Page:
I was beside myself with delight. Here we had the two kings of conceptual art, Sol Lewitt and Lawrence Weiner, and through the unforeseen consequences of a bad paint job over a previous exhibition, we were enjoying an accidental dialogue between the artists. This was not in the plan. The work was by Sol Lewitt. What was he going to say when he found out? Lawrence Weiner was invading his wall drawing. Lewitt was in Europe and his assistant had to frantically try to track him down. He needed direction.

Apparently, Mr. Lewitt was not as delighted with the situation as I was. Or perhaps he just had no sense of humour. I don’t know. What I do know is that we had to get rid of the Weiner. We brought in five gallon pails of a white alcohol-based sealer that we understood would properly cover up the Weiner. Then we had to start from the start and do the drawing all over again. I recall being somewhere between drunk and sick from the fumes of that sealer. It was nasty stuff – but it covered the Weiner.  The test came when it was time to once again apply the ink wash and the test was successful. The Lawrence Weiner work disappeared once again.

The last part of the drawing was the 9H pencil grid over everything. At this time it is necessary for me to write a little about pencils. We refer to pencil lead but pencil leads are made with graphite with a clay binder. There was a time when it was possible to get lead poisoning from pencils and that was when lead was used in the paint that pencils were coated with. Pencils use a system to describe how hard or soft they are. The hardest pencils are 9H and the softest are 9B. HB is in the middle. H stands for hard and B stands for black. In my experience, anything harder than 4H is just silly. A 9H pencil is so hard it makes the lightest possible mark. We were to use 9H pencils to draw an even grid over the entire drawing.

During this process, Lewitt’s assistant approached me and gave me hell because I was not twirling the pencil as I drew the line to ensure the line was even. I looked at him and I looked at the barely visible line I was drawing and I smiled and said OK. Sometimes, there is just no point in bothering to argue.

One of the strange things about these wall drawings is that after the exhibition, they simply get photographed and then painted over. If a buyer is interested, the drawing is simply recreated. We got a call when the show was almost over from Mr. Bellman. Would we be interested in painting over the wall drawing? He offered to pay us $7/hour. Today that seems like nothing but at the time, it was a big deal. Strange though, that we were paid for destroying the art but not for executing it.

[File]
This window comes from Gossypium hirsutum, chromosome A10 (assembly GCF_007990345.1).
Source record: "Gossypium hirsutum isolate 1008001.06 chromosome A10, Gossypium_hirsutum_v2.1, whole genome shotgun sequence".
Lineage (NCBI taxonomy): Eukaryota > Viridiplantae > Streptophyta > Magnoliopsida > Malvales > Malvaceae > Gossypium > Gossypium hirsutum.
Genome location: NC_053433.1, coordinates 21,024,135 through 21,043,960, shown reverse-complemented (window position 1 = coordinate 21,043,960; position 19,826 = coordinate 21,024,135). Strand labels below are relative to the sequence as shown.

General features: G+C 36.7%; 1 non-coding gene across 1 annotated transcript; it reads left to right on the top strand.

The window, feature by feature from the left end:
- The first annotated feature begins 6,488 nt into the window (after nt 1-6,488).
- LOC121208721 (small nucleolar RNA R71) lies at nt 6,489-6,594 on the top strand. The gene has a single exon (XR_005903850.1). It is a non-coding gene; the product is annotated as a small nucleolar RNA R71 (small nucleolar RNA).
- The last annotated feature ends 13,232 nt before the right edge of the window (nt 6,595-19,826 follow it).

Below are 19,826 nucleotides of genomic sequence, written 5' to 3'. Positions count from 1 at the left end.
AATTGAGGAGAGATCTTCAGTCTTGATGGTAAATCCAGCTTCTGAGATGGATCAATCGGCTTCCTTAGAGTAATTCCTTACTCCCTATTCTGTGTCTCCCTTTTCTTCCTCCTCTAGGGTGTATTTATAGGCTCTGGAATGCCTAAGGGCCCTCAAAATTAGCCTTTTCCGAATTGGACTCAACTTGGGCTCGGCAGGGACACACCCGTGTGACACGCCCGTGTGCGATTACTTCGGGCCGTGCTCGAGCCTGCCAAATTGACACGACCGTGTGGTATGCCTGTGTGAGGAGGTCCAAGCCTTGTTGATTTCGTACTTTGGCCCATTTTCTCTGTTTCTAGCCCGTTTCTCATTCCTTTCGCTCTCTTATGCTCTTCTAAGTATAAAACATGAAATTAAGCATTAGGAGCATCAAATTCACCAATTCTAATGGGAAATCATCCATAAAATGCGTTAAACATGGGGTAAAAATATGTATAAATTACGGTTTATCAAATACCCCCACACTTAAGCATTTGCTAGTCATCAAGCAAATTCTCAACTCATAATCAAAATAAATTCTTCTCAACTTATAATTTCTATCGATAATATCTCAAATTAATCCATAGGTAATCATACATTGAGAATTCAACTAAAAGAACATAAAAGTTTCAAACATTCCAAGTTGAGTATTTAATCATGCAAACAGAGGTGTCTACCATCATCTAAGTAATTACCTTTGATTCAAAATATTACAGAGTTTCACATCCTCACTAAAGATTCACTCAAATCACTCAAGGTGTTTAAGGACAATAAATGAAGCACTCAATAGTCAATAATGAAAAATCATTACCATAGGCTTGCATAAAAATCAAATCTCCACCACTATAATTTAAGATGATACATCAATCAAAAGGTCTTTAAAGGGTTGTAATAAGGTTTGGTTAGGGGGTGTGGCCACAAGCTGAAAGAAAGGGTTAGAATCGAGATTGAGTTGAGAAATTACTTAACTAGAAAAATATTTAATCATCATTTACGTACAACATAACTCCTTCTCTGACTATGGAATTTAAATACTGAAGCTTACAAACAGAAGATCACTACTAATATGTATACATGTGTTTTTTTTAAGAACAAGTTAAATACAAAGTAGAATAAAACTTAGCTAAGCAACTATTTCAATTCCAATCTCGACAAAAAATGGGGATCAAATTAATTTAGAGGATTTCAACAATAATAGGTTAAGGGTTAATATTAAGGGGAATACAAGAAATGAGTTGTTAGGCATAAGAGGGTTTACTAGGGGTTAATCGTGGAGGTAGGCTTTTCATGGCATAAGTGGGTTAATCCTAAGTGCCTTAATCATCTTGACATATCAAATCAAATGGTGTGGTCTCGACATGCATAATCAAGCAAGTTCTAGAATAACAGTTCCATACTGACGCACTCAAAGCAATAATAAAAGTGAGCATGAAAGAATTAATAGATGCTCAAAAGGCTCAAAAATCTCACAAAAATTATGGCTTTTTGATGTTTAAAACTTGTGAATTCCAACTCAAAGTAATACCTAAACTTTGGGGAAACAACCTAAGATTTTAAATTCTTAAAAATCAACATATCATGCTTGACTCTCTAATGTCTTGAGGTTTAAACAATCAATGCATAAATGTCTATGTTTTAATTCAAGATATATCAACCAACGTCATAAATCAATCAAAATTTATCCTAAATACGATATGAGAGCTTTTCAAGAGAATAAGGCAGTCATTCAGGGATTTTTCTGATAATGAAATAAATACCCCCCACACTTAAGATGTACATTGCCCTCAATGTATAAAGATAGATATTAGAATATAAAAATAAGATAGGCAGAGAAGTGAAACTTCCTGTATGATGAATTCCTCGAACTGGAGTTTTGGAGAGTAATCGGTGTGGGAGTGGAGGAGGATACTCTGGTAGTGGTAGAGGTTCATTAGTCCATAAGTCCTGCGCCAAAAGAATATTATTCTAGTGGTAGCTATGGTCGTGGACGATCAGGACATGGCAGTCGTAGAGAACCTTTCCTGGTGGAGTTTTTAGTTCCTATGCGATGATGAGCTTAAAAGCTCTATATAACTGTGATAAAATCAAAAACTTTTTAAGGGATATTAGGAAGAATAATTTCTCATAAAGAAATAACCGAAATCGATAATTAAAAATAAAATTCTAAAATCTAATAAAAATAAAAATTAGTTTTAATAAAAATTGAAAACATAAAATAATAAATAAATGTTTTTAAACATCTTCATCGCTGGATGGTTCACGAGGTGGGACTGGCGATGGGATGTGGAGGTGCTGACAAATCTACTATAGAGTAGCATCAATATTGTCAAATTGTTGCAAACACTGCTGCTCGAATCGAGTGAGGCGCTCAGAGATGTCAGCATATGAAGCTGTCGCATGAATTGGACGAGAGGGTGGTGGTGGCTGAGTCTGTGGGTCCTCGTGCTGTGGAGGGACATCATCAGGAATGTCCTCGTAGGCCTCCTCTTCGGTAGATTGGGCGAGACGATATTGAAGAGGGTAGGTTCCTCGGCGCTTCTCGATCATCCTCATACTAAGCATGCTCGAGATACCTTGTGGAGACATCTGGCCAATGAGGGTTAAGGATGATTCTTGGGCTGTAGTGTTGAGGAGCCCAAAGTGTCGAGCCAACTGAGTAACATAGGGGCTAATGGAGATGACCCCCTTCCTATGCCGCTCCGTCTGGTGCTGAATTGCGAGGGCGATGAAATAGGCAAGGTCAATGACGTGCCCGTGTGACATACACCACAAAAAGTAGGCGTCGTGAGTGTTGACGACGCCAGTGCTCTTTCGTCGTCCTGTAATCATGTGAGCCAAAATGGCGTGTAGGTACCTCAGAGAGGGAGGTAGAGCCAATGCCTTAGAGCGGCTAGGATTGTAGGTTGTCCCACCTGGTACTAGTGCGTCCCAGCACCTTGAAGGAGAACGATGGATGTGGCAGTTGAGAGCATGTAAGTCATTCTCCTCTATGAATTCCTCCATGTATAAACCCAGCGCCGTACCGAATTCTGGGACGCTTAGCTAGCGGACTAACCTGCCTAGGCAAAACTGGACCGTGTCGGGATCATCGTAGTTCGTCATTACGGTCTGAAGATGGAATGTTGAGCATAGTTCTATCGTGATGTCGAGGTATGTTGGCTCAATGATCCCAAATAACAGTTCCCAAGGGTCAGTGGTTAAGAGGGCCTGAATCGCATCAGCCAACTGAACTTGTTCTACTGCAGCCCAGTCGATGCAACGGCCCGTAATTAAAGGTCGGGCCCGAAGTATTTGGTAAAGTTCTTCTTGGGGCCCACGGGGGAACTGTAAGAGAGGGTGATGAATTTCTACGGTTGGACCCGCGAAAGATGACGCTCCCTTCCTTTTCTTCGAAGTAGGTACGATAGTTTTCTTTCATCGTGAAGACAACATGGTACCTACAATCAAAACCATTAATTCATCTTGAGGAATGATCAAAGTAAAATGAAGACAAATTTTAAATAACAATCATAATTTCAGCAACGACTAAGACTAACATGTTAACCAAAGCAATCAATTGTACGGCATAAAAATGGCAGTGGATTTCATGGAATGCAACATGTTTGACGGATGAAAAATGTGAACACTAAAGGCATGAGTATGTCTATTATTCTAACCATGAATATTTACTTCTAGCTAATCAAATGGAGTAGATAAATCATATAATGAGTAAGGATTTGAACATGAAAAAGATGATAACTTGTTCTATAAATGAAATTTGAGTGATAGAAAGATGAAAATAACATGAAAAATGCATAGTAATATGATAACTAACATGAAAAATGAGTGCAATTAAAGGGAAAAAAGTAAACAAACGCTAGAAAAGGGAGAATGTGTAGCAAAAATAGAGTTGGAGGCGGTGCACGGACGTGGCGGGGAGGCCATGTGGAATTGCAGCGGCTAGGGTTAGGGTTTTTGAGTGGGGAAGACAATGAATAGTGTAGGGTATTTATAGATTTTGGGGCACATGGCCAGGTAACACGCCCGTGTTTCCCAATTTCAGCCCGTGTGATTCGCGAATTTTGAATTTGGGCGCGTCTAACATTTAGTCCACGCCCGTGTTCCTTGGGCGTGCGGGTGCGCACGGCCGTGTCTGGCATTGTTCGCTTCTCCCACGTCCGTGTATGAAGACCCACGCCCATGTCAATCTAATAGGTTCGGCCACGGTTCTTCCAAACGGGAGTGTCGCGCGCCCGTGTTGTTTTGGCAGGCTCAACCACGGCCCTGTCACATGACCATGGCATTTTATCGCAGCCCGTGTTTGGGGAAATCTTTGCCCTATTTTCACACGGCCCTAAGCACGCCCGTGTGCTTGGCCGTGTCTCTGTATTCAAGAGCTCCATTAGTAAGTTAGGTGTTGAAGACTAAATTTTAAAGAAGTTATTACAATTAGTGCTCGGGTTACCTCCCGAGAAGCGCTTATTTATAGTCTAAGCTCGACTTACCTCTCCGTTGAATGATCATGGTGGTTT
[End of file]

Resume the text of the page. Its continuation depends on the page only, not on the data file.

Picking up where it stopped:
To this day, I think we should have left the Weiner in the work.

There is a book that documents all the Lewitt wall drawings. When it came out, years ago, I wandered up to Mirvish Books to have a look at it. Buried deep in the book I discovered I was credited as part of the crew who created the 1982 drawing at Bellman’s. Unfortunately, my name was spelled wrong.

5 Comments

  1. Everyone should be paid to paint over a Sol Le witt. and I can assure you…he must have a sense of humour. I too worked for Sol Le Witt and as I was painting and getting all kinds of sexual discrimination by our artist representative. I thought gee Lewitt is laughing all the way to the bank.

    I always loved this story and I was laughing again this afternoon…

  2. Great story. Of course, you can only speculate as to whether Mr. Weiner would have been happy to see his old work incorporated in a new one. Sounds like a great collage,. though.

  3. inkcasualty

    when I was growing up we were taught to always cover a Weiner, but I digress